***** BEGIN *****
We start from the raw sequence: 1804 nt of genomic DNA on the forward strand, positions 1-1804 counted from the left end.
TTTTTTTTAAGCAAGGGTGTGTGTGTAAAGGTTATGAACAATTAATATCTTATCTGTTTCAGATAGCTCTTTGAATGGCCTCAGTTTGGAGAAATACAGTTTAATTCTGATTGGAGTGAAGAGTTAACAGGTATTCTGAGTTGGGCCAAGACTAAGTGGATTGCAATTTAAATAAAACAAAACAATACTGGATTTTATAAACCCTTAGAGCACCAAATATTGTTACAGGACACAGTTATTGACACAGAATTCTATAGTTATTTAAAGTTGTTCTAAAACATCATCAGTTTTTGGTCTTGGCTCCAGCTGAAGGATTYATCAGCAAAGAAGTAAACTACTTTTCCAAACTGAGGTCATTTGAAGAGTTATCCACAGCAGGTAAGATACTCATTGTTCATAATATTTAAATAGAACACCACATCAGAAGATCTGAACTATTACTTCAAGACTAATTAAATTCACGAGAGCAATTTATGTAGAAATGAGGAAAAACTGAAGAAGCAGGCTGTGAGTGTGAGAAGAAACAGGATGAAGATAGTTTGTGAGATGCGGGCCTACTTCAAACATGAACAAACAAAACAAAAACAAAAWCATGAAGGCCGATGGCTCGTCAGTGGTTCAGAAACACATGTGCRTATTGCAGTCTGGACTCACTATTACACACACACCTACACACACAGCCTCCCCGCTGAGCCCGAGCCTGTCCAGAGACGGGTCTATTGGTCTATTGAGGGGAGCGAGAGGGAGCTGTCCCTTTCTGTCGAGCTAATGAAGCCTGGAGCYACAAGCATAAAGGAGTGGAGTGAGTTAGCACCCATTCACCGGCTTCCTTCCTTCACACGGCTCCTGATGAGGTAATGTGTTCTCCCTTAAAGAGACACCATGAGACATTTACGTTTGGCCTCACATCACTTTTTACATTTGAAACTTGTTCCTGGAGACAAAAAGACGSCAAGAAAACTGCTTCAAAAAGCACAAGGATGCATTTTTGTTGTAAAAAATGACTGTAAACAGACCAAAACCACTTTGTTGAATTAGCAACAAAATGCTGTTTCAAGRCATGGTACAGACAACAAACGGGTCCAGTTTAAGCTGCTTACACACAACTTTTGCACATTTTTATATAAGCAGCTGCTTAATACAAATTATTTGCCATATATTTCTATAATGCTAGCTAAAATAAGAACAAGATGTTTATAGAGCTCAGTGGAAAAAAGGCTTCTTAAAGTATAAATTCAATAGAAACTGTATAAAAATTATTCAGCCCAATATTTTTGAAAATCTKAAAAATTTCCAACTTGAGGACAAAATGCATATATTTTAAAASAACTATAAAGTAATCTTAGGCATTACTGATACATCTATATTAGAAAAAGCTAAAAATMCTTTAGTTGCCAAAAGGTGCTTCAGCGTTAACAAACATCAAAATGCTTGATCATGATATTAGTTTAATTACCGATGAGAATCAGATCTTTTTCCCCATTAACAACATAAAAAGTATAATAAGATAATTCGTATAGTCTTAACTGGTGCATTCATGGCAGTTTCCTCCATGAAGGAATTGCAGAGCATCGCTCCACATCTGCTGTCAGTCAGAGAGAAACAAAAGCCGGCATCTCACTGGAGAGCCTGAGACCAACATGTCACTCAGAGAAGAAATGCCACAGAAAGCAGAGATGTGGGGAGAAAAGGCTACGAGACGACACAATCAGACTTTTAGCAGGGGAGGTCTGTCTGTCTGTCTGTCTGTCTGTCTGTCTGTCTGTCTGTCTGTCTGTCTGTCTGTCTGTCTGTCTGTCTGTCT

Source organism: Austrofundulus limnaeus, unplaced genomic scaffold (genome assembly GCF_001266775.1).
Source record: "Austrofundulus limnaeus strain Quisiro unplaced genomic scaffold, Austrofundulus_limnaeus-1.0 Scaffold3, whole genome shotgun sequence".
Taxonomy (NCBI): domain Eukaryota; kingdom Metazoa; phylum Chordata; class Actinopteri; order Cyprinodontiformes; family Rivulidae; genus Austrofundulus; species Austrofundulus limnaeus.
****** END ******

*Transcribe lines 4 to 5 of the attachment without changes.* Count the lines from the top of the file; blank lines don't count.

Source record: "Austrofundulus limnaeus strain Quisiro unplaced genomic scaffold, Austrofundulus_limnaeus-1.0 Scaffold3, whole genome shotgun sequence".
Taxonomy (NCBI): domain Eukaryota; kingdom Metazoa; phylum Chordata; class Actinopteri; order Cyprinodontiformes; family Rivulidae; genus Austrofundulus; species Austrofundulus limnaeus.